I have never liked those styles because it seems to negatively affect everyone around the parent and student, including the student himself/herself. Well, now there’s a word for that too. College officials are apparently now calling students “teacups” to describe how they are extremely fragile because they are overprotected. After those fragile, overprotected students are pushed too hard and become burned out, they are then called “crispies.”
Parents, I know you love your children, but there are things you need to let them do for themselves.
- Application Process– Don’t fill out your kids’ college applications for them. Let them know you support them and will provide help like proof reading, but don’t do too much more than that. Read more
Chances are you’ve already purchased/rented your cap and gown and are getting ready to send out your graduation invitations. You may even be planning graduation parties and are looking forward to some graduation gifts. Or you may be the friend of a soon-to-be graduate. You could be the one receiving the graduation invitation, throwing the graduation party or the one having to purchase the graduation gifts.
It’s high school graduation gift season! You are probably the kind of person who wants to get your graduate a gift they will enjoy instead of an ill-thought-out gift card. So I have compiled a list of great high school graduation gifts I would like to receive that are a bit outside the box.
You are looking to give a high school graduation gift, but have no idea where to start. You don’t even know how much to spend on a high school graduation gift. Sure it’s the thought that counts when it comes to giving a gift, but you want to give something meaningful too. As I wrote about in Not Again Part 1 and 2, you may want to go with some not-so-common gift ideas, but even so, how much do you spend? I’ve broken it down by degree of relationship here. Read more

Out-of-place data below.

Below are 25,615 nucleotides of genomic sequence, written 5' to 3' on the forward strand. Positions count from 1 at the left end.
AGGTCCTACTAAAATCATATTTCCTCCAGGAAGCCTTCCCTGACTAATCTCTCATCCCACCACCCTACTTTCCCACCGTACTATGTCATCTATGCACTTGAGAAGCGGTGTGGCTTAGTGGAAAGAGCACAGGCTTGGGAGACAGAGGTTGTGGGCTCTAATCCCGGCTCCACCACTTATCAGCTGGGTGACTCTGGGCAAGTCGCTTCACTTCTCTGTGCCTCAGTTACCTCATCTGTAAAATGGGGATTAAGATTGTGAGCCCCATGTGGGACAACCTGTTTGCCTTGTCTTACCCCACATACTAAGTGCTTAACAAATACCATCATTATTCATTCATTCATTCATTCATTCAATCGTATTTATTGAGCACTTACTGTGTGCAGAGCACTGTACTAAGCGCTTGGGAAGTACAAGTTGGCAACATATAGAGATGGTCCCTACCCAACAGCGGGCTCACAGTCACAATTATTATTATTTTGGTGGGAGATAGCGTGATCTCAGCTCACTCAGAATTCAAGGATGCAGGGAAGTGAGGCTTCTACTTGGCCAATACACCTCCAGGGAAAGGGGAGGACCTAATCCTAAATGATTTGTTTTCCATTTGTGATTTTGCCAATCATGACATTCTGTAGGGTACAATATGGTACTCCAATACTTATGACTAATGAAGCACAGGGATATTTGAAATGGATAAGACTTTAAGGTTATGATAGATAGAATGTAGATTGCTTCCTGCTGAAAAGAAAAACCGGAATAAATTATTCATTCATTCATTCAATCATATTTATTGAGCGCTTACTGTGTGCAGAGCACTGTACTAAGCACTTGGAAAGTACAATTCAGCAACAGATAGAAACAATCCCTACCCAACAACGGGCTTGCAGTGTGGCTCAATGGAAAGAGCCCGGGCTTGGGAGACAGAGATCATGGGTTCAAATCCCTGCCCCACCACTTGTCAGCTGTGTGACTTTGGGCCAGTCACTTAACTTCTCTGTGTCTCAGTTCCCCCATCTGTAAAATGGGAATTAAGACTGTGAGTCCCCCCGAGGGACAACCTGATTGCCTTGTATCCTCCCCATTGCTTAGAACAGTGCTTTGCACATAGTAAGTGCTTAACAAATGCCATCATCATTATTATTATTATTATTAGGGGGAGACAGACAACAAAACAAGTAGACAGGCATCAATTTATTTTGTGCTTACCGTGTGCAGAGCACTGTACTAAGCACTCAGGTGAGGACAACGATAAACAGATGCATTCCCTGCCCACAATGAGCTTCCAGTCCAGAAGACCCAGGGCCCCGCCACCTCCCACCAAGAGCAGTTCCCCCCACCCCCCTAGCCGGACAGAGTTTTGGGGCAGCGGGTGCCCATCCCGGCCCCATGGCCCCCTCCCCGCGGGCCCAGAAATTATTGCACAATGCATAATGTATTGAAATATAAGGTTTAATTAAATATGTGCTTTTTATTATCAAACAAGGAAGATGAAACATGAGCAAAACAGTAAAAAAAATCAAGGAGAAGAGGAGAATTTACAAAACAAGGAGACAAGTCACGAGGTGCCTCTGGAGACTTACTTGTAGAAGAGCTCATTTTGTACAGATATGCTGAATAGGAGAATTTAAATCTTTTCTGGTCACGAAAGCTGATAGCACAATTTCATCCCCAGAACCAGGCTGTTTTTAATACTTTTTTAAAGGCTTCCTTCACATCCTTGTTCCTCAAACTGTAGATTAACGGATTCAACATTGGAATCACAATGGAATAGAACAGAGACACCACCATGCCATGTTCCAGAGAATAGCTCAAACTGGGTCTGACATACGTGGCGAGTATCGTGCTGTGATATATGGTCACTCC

Don’t wait until it’s too late to start looking for a good high school graduation gift for the high school senior in your life. Now is the time to begin thinking who you will be giving high school graduation gifts to. As I talked about in the last post, making a list now may save you some heartache later.
If you start early, you won’t make the mistake of getting your high school graduate a bad gift. You don’t want to be the person who gives the photo album (we have digital cameras and therefore have digital photo albums—your gift will swiftly tossed into the trash), a laundry bag, or a book designed for children that won’t help us any in our next step (and we will probably get a couple of copies of this one, so you are not alone if you have made this mistake before).
Making College Count is not outdated (the new version is out now) as a photo album may be, is useful, but less boring than a laundry bag, and infinitely more valuable than a children’s book. Making College Count makes a great high school graduation gift because it provides tips and tricks for achieving college success.
So this year, don’t wait until the last minute to make the list of who you need to get high school graduation gifts for, and while you are at it, get them something that will help them in college and beyond—Making College Count.